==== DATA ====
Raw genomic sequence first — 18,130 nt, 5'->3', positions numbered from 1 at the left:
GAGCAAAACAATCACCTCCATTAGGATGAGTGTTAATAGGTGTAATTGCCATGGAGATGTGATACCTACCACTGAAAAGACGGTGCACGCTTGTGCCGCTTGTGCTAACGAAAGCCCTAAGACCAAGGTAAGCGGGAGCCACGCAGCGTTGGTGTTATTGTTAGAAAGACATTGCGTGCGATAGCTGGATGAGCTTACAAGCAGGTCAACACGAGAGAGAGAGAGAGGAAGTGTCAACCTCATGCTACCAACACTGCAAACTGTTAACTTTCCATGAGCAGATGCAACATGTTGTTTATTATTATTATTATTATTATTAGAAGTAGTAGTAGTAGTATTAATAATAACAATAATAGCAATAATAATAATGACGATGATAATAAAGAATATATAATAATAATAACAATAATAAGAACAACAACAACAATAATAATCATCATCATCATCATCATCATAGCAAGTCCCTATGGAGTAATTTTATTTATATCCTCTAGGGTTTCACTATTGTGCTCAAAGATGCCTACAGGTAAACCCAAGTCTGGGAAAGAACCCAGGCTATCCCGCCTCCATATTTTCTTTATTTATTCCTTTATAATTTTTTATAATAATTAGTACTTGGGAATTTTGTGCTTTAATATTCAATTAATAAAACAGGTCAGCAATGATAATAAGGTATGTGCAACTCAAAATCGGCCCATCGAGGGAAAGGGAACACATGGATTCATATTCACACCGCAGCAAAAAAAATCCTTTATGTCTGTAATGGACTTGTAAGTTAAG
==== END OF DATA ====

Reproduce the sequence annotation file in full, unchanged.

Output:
Raw genomic sequence first — 18,130 nt, 5'->3', positions numbered from 1 at the left:
GAGCAAAACAATCACCTCCATTAGGATGAGTGTTAATAGGTGTAATTGCCATGGAGATGTGATACCTACCACTGAAAAGACGGTGCACGCTTGTGCCGCTTGTGCTAACGAAAGCCCTAAGACCAAGGTAAGCGGGAGCCACGCAGCGTTGGTGTTATTGTTAGAAAGACATTGCGTGCGATAGCTGGATGAGCTTACAAGCAGGTCAACACGAGAGAGAGAGAGAGGAAGTGTCAACCTCATGCTACCAACACTGCAAACTGTTAACTTTCCATGAGCAGATGCAACATGTTGTTTATTATTATTATTATTATTATTAGAAGTAGTAGTAGTAGTATTAATAATAACAATAATAGCAATAATAATAATGACGATGATAATAAAGAATATATAATAATAATAACAATAATAAGAACAACAACAACAATAATAATCATCATCATCATCATCATCATAGCAAGTCCCTATGGAGTAATTTTATTTATATCCTCTAGGGTTTCACTATTGTGCTCAAAGATGCCTACAGGTAAACCCAAGTCTGGGAAAGAACCCAGGCTATCCCGCCTCCATATTTTCTTTATTTATTCCTTTATAATTTTTTATAATAATTAGTACTTGGGAATTTTGTGCTTTAATATTCAATTAATAAAACAGGTCAGCAATGATAATAAGGTATGTGCAACTCAAAATCGGCCCATCGAGGGAAAGGGAACACATGGATTCATATTCACACCGCAGCAAAAAAAATCCTTTATGTCTGTAATGGACTTGTAAGTTAAG